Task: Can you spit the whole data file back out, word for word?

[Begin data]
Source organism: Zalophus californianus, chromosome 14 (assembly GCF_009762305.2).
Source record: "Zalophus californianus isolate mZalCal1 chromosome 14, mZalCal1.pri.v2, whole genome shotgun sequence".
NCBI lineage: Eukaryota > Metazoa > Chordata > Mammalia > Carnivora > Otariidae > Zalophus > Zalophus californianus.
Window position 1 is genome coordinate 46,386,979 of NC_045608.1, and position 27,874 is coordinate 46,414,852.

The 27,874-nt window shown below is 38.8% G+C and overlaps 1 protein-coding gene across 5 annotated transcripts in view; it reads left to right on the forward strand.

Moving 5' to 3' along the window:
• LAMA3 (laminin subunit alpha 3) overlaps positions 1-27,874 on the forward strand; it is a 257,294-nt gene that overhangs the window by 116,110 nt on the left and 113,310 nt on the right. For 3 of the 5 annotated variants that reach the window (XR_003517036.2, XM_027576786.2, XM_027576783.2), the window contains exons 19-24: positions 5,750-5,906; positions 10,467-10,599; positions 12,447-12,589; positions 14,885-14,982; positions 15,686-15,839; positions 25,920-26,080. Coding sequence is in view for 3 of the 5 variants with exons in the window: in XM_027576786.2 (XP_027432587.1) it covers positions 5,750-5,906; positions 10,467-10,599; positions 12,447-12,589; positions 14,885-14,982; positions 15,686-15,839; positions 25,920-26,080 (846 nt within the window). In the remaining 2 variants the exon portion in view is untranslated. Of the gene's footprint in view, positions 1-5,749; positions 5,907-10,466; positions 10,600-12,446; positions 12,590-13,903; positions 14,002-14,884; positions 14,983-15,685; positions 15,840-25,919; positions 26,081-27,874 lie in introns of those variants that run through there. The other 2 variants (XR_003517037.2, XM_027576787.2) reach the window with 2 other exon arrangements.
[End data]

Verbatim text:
Source organism: Zalophus californianus, chromosome 14 (assembly GCF_009762305.2).
Source record: "Zalophus californianus isolate mZalCal1 chromosome 14, mZalCal1.pri.v2, whole genome shotgun sequence".
NCBI lineage: Eukaryota > Metazoa > Chordata > Mammalia > Carnivora > Otariidae > Zalophus > Zalophus californianus.
Window position 1 is genome coordinate 46,386,979 of NC_045608.1, and position 27,874 is coordinate 46,414,852.

The 27,874-nt window shown below is 38.8% G+C and overlaps 1 protein-coding gene across 5 annotated transcripts in view; it reads left to right on the forward strand.

Moving 5' to 3' along the window:
• LAMA3 (laminin subunit alpha 3) overlaps positions 1-27,874 on the forward strand; it is a 257,294-nt gene that overhangs the window by 116,110 nt on the left and 113,310 nt on the right. For 3 of the 5 annotated variants that reach the window (XR_003517036.2, XM_027576786.2, XM_027576783.2), the window contains exons 19-24: positions 5,750-5,906; positions 10,467-10,599; positions 12,447-12,589; positions 14,885-14,982; positions 15,686-15,839; positions 25,920-26,080. Coding sequence is in view for 3 of the 5 variants with exons in the window: in XM_027576786.2 (XP_027432587.1) it covers positions 5,750-5,906; positions 10,467-10,599; positions 12,447-12,589; positions 14,885-14,982; positions 15,686-15,839; positions 25,920-26,080 (846 nt within the window). In the remaining 2 variants the exon portion in view is untranslated. Of the gene's footprint in view, positions 1-5,749; positions 5,907-10,466; positions 10,600-12,446; positions 12,590-13,903; positions 14,002-14,884; positions 14,983-15,685; positions 15,840-25,919; positions 26,081-27,874 lie in introns of those variants that run through there. The other 2 variants (XR_003517037.2, XM_027576787.2) reach the window with 2 other exon arrangements.